Educationally Significant Late Effects of Acute Lymphoblastic Leukemia: A Brief Review of Selected Literature Leukemia, which may be classified according to duration as either chronic or acute, is a progressive and potentially fatal disease of the blood-forming tissues. Acute leukemias, the most common pediatric malignancies (Buttsworth, Murdoch, & Ozanne, 1993), may be further classified according to cell types involved as acute lymphoblastic leukemia ... Article
Article  |   April 01, 1997
Educationally Significant Late Effects of Acute Lymphoblastic Leukemia: A Brief Review of Selected Literature
Author Affiliations & Notes
  • Thomas H. Cameron
    Developmental Evaluation Center and Children’s Special Health Services Speech and Hearing Clinic, Durham, NC
Article Information
Articles
Article   |   April 01, 1997
Educationally Significant Late Effects of Acute Lymphoblastic Leukemia: A Brief Review of Selected Literature
SIG 1 Perspectives on Language Learning and Education, April 1997, Vol. 4, 10-13. doi:10.1044/lle4.1.10
SIG 1 Perspectives on Language Learning and Education, April 1997, Vol. 4, 10-13. doi:10.1044/lle4.1.10
Leukemia, which may be classified according to duration as either chronic or acute, is a progressive and potentially fatal disease of the blood-forming tissues. Acute leukemias, the most common pediatric malignancies (Buttsworth, Murdoch, & Ozanne, 1993), may be further classified according to cell types involved as acute lymphoblastic leukemia (ALL), acute nonlymphoblastic leukemia (ANLL), or acute monomyeloblastic leukemia (AML). ALL accounts for around 80% of new childhood leukemia cases diagnosed each year, with ANLL comprising the majority of the remainder (Neglia & Robison, 1988).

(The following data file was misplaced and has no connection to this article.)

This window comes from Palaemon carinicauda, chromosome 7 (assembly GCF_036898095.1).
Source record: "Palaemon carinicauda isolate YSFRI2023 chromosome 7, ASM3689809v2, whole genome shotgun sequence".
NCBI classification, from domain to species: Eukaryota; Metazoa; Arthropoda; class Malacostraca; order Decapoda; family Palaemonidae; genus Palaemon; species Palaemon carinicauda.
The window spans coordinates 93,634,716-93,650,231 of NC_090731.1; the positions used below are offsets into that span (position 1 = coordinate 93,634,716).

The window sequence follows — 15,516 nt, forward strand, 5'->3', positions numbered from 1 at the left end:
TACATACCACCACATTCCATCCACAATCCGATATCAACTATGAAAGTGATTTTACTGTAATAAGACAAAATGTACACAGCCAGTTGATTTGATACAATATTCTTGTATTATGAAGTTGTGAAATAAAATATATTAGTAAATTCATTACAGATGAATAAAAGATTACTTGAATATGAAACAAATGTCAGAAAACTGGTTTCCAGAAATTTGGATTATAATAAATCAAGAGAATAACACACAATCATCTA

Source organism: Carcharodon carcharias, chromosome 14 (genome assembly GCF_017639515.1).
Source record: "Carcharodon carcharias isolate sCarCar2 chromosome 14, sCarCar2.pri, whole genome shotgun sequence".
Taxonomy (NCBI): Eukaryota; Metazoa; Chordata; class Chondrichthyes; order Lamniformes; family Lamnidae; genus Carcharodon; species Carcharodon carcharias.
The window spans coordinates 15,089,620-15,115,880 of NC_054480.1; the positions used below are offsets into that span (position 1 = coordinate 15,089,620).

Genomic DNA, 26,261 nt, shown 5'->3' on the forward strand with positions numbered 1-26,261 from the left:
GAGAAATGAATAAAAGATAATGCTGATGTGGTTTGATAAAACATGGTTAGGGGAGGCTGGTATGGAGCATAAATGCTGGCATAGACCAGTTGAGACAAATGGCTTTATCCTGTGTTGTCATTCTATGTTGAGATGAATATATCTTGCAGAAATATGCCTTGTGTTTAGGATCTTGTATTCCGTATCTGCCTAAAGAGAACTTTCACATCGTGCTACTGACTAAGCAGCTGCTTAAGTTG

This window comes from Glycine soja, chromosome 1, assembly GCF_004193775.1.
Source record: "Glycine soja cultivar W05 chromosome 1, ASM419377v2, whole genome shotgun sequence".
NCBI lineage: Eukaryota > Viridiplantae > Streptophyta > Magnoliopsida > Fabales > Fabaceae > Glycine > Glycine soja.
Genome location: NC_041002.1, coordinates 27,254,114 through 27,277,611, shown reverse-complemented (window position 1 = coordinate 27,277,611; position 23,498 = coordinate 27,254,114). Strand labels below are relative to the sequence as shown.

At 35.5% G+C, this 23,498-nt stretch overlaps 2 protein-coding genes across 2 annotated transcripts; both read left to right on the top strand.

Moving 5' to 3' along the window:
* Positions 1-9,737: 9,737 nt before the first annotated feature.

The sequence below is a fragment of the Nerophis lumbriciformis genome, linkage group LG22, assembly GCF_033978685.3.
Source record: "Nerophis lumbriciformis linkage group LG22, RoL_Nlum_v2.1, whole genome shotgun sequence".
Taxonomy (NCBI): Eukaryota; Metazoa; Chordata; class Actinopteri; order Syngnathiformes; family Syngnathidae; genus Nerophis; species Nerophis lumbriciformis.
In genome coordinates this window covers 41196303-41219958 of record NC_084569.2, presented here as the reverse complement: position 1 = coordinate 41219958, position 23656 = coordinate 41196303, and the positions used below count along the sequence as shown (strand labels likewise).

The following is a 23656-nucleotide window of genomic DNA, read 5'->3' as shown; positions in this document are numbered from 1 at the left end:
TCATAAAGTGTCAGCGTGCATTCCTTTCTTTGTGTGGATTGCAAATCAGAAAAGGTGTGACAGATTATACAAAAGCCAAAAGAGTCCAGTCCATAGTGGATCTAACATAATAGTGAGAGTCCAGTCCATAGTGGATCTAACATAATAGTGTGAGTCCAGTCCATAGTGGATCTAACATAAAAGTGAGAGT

While the acute leukemias may occur in all age groups, ALL is primarily seen in children (Poplack, 1985). In the United States and Great Britain it has been noted since the 1920s that the incidence of ALL reaches a peak in youngsters between 2 and 5 years of age (Neglia & Robison, 1988). Notably, a similar peak is absent in Africa and other developing nations which has increased speculation that ALL may be associated in some way with modernization (Ramot & Magrath, 1982) and socioeconomic factors (McWhuter, 1982). ALL is seen more often in males than in females, with an annual incidence in the United States of 22.3 per million for males under 15 years of age, and of 15.7 per million for females under 15. It is also 20% to 30% more common in youngsters who are white than black, although Neglia and Robison (1988)  suggest that this may be associated with socioeconomic factors rather than race per se.
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